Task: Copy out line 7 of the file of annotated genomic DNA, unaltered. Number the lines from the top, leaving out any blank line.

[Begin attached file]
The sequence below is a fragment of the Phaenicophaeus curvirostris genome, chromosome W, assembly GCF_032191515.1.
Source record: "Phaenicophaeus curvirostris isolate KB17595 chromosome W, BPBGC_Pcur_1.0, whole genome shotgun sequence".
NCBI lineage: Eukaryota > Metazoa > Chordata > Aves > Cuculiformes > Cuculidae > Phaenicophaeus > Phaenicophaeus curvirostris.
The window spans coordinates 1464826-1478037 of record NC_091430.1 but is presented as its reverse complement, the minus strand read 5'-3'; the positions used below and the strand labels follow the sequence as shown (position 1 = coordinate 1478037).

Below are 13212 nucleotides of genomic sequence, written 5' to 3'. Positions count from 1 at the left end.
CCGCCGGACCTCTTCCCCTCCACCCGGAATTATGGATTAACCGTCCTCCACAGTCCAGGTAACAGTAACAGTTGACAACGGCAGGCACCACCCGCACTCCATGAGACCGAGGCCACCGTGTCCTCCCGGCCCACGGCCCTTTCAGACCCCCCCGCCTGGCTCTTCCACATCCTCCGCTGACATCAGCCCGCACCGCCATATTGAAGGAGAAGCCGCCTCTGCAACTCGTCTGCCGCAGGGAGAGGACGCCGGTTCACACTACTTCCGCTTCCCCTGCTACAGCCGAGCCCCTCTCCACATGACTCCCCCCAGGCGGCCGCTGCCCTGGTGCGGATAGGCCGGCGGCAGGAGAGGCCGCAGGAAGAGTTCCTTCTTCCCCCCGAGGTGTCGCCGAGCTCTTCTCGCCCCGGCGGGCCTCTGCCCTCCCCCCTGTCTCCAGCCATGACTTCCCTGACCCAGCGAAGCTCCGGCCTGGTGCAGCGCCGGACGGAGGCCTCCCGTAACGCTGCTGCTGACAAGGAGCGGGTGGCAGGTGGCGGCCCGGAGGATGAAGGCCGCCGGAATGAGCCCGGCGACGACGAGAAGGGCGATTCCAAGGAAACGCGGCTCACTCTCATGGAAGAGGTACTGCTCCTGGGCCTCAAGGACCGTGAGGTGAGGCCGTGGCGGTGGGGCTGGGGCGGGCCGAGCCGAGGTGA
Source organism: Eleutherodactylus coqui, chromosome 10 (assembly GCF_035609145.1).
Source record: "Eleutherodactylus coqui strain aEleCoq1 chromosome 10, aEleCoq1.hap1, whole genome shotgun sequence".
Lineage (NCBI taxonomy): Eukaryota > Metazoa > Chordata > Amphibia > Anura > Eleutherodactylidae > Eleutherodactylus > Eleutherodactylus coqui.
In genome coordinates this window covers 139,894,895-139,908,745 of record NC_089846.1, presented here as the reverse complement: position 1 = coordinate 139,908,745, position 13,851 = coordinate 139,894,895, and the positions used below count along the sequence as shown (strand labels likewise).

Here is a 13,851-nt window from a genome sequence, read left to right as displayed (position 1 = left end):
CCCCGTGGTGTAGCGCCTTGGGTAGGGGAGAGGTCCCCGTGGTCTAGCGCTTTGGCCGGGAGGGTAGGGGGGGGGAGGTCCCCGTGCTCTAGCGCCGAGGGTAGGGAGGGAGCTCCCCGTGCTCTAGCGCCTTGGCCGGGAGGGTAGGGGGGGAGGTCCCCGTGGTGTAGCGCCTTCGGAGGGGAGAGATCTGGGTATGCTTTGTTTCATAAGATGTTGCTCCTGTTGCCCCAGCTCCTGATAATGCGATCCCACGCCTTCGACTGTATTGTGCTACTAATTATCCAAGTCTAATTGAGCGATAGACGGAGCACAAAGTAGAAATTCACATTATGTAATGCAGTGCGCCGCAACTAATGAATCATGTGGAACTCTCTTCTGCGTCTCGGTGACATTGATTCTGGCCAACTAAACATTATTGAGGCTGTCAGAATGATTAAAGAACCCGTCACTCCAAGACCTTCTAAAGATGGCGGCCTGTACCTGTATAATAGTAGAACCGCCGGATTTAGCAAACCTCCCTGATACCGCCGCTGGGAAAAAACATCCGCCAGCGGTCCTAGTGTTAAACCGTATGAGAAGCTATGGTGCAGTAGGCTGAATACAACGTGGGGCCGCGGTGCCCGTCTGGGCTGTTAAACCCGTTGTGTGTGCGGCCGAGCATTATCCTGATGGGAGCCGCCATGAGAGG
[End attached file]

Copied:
Source organism: Eleutherodactylus coqui, chromosome 10 (assembly GCF_035609145.1).